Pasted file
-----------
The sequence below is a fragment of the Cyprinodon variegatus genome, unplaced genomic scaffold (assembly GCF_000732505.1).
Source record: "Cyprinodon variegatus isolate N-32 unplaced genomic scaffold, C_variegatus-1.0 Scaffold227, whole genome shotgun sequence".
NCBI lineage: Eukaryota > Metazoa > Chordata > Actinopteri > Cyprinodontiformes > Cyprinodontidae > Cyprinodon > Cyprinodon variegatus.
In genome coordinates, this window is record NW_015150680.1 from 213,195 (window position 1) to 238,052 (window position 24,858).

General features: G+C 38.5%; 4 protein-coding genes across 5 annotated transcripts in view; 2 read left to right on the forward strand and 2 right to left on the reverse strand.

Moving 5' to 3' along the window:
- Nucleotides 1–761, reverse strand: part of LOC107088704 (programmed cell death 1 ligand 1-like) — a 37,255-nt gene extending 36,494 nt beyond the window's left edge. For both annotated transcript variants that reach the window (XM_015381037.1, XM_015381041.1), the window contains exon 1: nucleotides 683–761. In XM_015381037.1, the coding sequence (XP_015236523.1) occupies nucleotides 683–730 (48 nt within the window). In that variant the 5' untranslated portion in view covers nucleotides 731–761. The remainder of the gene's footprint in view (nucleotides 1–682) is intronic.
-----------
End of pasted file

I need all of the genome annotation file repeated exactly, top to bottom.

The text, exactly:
The sequence below is a fragment of the Cyprinodon variegatus genome, unplaced genomic scaffold (assembly GCF_000732505.1).
Source record: "Cyprinodon variegatus isolate N-32 unplaced genomic scaffold, C_variegatus-1.0 Scaffold227, whole genome shotgun sequence".
NCBI lineage: Eukaryota > Metazoa > Chordata > Actinopteri > Cyprinodontiformes > Cyprinodontidae > Cyprinodon > Cyprinodon variegatus.
In genome coordinates, this window is record NW_015150680.1 from 213,195 (window position 1) to 238,052 (window position 24,858).

General features: G+C 38.5%; 4 protein-coding genes across 5 annotated transcripts in view; 2 read left to right on the forward strand and 2 right to left on the reverse strand.

Moving 5' to 3' along the window:
- Nucleotides 1–761, reverse strand: part of LOC107088704 (programmed cell death 1 ligand 1-like) — a 37,255-nt gene extending 36,494 nt beyond the window's left edge. For both annotated transcript variants that reach the window (XM_015381037.1, XM_015381041.1), the window contains exon 1: nucleotides 683–761. In XM_015381037.1, the coding sequence (XP_015236523.1) occupies nucleotides 683–730 (48 nt within the window). In that variant the 5' untranslated portion in view covers nucleotides 731–761. The remainder of the gene's footprint in view (nucleotides 1–682) is intronic.